Whether you consider it to be a fully fledged genre or more of a style or movement, Film Noir is unquestionably one of the most popular and certainly one of most discussed modes in cinema.
The traditional view locates the classic film noir period between the release of John Huston’s 1941 version of The Maltese Falcon and Orson Welles’ Touch of Evil in 1958. In between come several hundred moody crime movies, virtually all of them in black and white – the best-known exceptions being the breathtakingly TechniColored Leave Her to Heaven (1945) and the more muted Slightly Scarlet (1956), courtesy of chiaroscuro maestro John Alton – and usually renowned for their downbeat stories of lost souls facing annihilation in a brutally deterministic universe, one governed by a seemingly implacable and Darwinian set of principles in which the strong attempt to exploit and destroy the week. Quite often this is aligned with images of urban desolation filmed in an expressionistic style, one that favours low angles and chiaroscuro cinematography, to evoke an atmosphere of unease and instability.
In Film Noir men are often depicted as weak and obsessive, unable to resist their urges for money, power and sex while women are often depicted as murderous and double-crossing ‘femme fatales’, embodying what many now see as an anxiety about female empowerment and independence, reflecting accelerated changes in the domestic sphere during the Second World War. The classic examples of this, all of which helped jump-start Film Noir’s popularity, include Mary Astor as the two-timing Brigid O’Shaughnessy in The Maltese Falcon,Claire Trevor as the sexy blonde with a deadly past in Murder, My Sweet (1943) and Barbara Stanwyck as the manipulative, anklet wearing Phyllis Dietrichson in Double Indemnity (1944). You can get a flavour of film noir, and what aspects of it that so many people respond to, in this loving mashup:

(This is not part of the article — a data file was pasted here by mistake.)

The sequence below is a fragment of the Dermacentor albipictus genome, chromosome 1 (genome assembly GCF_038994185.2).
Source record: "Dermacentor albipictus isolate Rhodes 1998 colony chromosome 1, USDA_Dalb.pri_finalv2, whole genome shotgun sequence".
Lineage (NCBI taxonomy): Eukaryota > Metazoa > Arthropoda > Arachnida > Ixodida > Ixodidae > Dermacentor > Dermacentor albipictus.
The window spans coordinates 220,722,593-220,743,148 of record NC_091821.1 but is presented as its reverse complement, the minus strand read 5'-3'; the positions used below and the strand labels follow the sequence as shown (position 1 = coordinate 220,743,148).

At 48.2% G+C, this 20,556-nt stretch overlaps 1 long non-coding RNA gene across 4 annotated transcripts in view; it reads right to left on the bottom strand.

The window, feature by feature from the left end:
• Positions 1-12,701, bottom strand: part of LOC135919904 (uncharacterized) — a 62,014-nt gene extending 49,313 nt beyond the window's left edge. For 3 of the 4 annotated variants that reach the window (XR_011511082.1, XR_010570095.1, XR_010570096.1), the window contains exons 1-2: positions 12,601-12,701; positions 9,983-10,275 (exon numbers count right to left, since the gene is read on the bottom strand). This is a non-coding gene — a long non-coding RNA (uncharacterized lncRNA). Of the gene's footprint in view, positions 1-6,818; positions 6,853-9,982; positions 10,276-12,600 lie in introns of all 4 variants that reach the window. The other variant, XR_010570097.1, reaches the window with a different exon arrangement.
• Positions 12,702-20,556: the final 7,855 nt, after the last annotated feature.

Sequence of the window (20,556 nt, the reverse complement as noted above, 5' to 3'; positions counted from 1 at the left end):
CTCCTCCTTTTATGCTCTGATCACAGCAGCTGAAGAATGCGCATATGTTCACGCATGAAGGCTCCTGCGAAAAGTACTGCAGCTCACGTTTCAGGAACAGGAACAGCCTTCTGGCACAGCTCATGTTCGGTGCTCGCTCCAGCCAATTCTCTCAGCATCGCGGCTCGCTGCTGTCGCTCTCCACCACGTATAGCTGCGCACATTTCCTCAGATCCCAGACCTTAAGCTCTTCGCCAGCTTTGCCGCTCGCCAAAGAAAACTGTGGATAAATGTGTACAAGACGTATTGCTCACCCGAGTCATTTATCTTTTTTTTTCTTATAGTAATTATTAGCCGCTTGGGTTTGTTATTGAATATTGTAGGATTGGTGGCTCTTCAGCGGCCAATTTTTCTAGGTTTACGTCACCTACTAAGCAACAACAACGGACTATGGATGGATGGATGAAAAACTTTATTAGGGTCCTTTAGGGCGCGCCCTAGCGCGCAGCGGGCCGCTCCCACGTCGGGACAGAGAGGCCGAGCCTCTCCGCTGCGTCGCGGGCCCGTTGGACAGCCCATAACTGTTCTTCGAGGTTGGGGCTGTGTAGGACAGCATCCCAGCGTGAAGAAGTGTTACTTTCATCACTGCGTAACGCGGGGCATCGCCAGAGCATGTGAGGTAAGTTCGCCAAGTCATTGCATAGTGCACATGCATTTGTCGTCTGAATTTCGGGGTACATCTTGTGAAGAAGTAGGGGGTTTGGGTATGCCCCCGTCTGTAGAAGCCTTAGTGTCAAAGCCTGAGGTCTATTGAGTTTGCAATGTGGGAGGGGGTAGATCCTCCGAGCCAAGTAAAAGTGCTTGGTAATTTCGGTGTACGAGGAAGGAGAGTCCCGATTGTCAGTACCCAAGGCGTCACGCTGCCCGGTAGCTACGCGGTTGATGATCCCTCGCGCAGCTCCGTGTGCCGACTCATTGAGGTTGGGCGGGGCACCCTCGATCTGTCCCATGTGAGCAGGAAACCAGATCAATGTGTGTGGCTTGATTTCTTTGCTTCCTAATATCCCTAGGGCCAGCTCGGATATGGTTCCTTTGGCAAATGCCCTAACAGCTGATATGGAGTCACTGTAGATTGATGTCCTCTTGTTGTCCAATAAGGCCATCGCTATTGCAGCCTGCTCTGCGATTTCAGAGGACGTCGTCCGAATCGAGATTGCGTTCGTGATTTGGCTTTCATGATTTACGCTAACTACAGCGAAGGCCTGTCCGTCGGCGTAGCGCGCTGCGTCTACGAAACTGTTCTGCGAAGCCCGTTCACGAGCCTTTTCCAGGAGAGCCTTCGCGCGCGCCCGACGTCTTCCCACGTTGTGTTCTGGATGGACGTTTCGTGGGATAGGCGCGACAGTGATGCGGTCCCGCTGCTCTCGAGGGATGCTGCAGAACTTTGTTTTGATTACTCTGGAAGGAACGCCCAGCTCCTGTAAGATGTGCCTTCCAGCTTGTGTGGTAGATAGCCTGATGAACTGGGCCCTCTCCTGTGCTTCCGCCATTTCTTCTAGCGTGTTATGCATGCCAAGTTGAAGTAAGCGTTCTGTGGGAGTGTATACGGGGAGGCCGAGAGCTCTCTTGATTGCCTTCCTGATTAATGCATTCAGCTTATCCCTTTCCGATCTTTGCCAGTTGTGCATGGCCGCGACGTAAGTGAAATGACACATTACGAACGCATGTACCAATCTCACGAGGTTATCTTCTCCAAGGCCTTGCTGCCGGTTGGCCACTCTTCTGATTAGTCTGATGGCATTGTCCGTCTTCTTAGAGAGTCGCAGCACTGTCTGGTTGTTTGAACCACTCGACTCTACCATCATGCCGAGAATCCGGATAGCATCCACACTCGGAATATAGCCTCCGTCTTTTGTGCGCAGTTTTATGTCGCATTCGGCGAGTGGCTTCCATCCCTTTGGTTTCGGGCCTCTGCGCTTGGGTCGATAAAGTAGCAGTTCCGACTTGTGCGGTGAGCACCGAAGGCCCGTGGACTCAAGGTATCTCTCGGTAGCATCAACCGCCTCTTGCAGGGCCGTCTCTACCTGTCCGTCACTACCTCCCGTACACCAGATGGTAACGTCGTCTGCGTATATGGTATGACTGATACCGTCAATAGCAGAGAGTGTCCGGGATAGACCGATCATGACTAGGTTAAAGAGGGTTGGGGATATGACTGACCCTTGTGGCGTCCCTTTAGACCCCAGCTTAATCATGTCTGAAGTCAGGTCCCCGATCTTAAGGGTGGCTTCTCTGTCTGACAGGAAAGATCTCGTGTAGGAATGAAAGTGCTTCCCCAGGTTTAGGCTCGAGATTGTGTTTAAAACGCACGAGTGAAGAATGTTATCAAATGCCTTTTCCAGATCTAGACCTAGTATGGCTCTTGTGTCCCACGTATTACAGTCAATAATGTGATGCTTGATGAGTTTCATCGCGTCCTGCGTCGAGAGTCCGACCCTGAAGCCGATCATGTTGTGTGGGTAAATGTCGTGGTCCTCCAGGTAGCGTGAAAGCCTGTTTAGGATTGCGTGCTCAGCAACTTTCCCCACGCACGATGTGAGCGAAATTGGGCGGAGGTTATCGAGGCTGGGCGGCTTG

The huge success of Double Indemnity probably did more than anything to bring Noir to the fore as a commercially viable approach to storytelling, one that would be increasingly combined with a darker worldview, one informed by a post-war mood that questioned the established order as men and women found it increasingly difficult to fall back into the lives they had led before the conflict. In addition, advances in filmmaking techniques made shooting out of the studio and on location easier and cheaper and helped give audiences something different and more realistic even as the stylization of the monochromatic cinematography was becoming ever-more elaborate, helping to project a more in-depth approach to character’s psychology and motivation. The style was also used for biopics and westerns and of course is also to be found in films made outside of the USA – the focus here though is on those made by Hollywood companies, whether set in LA, New York or anywhere in between.
This page includes an index to my posts and reviews of includes examples from the most seductive of movie genres:
- Two O’Clock Courage (1945)
- The Spiritualist (1948)
- Plunder of the Sun (1953)
- The Snorkel (1958)
- Vertigo (1958)
- Violent Playground (1958)
- Hickey & Boggs (1972)
- D.O.A. (1988)
- Tequila Sunrise (1988)
- Femme Fatale (2002)